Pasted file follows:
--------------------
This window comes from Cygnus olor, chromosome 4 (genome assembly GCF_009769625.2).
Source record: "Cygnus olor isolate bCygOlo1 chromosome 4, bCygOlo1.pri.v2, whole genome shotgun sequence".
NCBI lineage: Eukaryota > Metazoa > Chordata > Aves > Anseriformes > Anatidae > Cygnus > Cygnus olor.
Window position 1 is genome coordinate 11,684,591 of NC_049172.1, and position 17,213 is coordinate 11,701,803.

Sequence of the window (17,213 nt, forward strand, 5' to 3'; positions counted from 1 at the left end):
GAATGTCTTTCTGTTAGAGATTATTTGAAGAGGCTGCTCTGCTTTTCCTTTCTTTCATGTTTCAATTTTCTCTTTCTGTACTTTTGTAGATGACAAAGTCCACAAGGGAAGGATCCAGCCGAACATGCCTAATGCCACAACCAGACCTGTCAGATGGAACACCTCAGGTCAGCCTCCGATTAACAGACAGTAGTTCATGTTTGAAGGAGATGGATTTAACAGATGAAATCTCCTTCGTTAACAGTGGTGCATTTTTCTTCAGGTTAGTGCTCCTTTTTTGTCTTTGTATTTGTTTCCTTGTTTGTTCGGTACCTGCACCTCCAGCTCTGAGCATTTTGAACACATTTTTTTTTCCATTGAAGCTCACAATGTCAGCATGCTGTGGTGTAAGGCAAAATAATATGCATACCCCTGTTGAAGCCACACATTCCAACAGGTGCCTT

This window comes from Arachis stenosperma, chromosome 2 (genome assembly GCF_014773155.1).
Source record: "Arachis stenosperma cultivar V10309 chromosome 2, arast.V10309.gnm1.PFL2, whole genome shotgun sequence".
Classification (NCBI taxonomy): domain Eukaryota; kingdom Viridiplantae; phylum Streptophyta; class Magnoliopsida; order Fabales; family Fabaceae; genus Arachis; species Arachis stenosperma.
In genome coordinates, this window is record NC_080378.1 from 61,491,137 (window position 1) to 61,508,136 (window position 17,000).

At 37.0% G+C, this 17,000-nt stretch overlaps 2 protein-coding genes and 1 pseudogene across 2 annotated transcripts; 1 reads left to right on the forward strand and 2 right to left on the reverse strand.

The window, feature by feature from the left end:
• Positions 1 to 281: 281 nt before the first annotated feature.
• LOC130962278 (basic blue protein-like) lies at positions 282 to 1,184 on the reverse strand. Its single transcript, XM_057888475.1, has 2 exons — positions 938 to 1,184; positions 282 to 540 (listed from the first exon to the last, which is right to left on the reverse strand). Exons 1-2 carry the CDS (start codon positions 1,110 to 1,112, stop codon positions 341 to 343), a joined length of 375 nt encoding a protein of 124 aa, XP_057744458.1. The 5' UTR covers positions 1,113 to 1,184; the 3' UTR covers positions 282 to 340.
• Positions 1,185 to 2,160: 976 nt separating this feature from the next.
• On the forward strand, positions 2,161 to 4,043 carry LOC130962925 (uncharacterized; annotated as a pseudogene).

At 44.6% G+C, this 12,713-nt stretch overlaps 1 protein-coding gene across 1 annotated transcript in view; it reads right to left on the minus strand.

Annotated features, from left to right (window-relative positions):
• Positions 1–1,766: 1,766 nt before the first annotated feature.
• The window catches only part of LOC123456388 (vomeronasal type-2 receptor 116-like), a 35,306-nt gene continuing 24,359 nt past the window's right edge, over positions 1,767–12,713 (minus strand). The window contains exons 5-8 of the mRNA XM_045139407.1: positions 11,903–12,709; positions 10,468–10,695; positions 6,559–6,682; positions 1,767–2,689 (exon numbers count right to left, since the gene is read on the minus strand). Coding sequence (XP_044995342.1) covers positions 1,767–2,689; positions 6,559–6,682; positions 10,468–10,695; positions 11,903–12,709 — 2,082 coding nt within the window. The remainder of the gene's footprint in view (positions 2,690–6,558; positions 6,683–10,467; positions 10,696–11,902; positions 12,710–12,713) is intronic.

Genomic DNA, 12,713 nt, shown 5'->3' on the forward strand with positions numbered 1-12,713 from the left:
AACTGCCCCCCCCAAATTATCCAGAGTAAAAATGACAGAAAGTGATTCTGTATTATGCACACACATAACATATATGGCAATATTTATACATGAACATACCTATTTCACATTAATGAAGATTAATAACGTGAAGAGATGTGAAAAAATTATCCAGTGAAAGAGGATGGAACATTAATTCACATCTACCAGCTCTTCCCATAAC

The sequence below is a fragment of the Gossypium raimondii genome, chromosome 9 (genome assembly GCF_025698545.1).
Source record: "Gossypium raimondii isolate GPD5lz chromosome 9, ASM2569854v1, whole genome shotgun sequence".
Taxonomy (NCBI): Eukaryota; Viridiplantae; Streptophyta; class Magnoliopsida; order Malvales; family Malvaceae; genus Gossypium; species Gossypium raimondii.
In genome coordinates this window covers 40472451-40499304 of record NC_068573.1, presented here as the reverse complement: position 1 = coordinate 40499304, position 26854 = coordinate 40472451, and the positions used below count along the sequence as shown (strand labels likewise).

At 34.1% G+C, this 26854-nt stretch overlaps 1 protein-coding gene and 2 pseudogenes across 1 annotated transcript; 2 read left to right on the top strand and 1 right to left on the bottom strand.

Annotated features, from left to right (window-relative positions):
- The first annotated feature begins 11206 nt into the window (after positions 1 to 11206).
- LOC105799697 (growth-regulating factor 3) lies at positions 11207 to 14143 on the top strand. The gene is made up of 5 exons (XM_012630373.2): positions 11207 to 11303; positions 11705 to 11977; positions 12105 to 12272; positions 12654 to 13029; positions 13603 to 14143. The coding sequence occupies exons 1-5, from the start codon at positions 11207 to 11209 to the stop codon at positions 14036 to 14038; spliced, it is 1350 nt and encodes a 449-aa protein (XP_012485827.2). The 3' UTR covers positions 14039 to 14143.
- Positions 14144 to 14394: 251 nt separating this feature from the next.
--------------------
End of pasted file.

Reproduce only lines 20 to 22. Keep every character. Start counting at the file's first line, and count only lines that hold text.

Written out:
• The window catches only part of LOC123456388 (vomeronasal type-2 receptor 116-like), a 35,306-nt gene continuing 24,359 nt past the window's right edge, over positions 1,767–12,713 (minus strand). The window contains exons 5-8 of the mRNA XM_045139407.1: positions 11,903–12,709; positions 10,468–10,695; positions 6,559–6,682; positions 1,767–2,689 (exon numbers count right to left, since the gene is read on the minus strand). Coding sequence (XP_044995342.1) covers positions 1,767–2,689; positions 6,559–6,682; positions 10,468–10,695; positions 11,903–12,709 — 2,082 coding nt within the window. The remainder of the gene's footprint in view (positions 2,690–6,558; positions 6,683–10,467; positions 10,696–11,902; positions 12,710–12,713) is intronic.

Genomic DNA, 12,713 nt, shown 5'->3' on the forward strand with positions numbered 1-12,713 from the left:
AACTGCCCCCCCCAAATTATCCAGAGTAAAAATGACAGAAAGTGATTCTGTATTATGCACACACATAACATATATGGCAATATTTATACATGAACATACCTATTTCACATTAATGAAGATTAATAACGTGAAGAGATGTGAAAAAATTATCCAGTGAAAGAGGATGGAACATTAATTCACATCTACCAGCTCTTCCCATAAC